Battle of the Boyne

by Bennett Quillen

Mary Jane and Bruce,

My Dad used to hum a tune on St Patrick’s Day, the excerpt of which was:

“The blue, the blue, the bonny, bonny blue; the red and the green were shamed to be seen

When King Orange crossed the Boyne Waters.”

I presume the “red and green” are references to the French and Irish Catholics.

Anyway, the following are apparently the lyrics to the Battle of the Boyne by an anonymous lyricist.



Battle of the Boyne.

July the first, of a morning clear, one thousand six hundred and ninety,
King William did his men prepare?of thousands he had thirty-
To fight King James and all his foes, encamped near the Boyne Water;
He little feared, though two to one, their multitude to scatter.

King William called his officers, saying: “Gentlemen, mind your station,
And let your valour here be shown before this Irish nation;
My brazen walls let no man break, and your subtle foes you?ll scatter,
Be sure you show them good English play as you go over the water.”

Both foot and horse they marched on, intending them to batter,
But the brave Duke Schomberg he was shot as he crossed over the water.
When that King William did observe the brave Duke Schomberg falling,
He reined his horse with a heavy heart, on the Enniskillenes calling:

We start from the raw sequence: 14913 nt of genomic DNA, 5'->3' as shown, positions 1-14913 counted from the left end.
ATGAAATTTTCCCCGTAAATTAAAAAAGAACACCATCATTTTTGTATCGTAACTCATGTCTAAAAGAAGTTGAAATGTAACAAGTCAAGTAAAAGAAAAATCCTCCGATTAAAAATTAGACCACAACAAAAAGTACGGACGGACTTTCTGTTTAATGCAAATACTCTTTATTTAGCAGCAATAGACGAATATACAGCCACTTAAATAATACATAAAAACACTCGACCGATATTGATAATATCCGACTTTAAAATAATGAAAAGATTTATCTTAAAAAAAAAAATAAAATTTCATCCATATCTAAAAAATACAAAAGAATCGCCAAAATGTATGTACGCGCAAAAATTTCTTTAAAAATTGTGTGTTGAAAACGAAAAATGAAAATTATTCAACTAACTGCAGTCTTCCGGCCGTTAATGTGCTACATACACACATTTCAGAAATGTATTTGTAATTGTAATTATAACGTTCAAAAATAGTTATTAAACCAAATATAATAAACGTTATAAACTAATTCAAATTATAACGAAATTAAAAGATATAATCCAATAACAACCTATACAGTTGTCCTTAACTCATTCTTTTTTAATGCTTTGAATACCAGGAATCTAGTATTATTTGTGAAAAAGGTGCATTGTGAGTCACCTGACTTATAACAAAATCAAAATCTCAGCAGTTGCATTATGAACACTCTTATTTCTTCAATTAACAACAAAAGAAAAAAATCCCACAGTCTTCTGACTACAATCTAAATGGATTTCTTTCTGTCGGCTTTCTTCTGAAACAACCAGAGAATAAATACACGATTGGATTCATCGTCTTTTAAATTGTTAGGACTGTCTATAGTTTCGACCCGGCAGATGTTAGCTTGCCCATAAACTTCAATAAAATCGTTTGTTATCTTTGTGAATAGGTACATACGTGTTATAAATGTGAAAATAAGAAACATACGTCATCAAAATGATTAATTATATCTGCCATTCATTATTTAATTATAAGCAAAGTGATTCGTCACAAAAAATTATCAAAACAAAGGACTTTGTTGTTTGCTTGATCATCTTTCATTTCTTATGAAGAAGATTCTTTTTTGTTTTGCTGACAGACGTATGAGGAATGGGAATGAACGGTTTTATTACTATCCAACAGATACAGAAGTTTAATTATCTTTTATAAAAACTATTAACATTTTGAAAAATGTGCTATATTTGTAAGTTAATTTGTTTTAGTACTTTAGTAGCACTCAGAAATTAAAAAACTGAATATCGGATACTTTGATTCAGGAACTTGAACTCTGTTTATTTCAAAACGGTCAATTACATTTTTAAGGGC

“What will you do for me, brave boys?see yonder men retreating?
Our enemies encouraged are, and English drums are beating.”
He says, “My boys feel no dismay at the losing of one commander,
For God shall be our King this day, and I’ll be general under.”

Within four yards of our fore-front, before a shot was fired,
A sudden snuff they got that day, which little they desired;
For horse and man fell to the ground, and some hung on their saddle:
Others turned up their forked ends, which we call coup de ladle.

Prince Eugene‘s regiment was the next, on our right hand advanced
Into a field of standing wheat, where Irish horses pranced;
But the brandy ran so in their heads, their senses all did scatter,
They little thought to leave their bones that day at the Boyne Water.
Both men and horse lay on the ground, and many there lay bleeding,
I saw no sickles there that day?but, sure, there was sharp shearing.
Now, praise God, all true Protestants, and heaven’s and earth’s Creator,
For the deliverance he sent our enemies to scatter.
The Church’s foes will pine away, like churlish-hearted Nabal,
For our deliverer came this day like the great Zorobabal.

So praise God, all true Protestants, and I will say no further,
But had the Papists gained that day, there would have been open murder.
Although King James and many more were ne’er that way inclined,
It was not in their power to stop what the rabble they designed.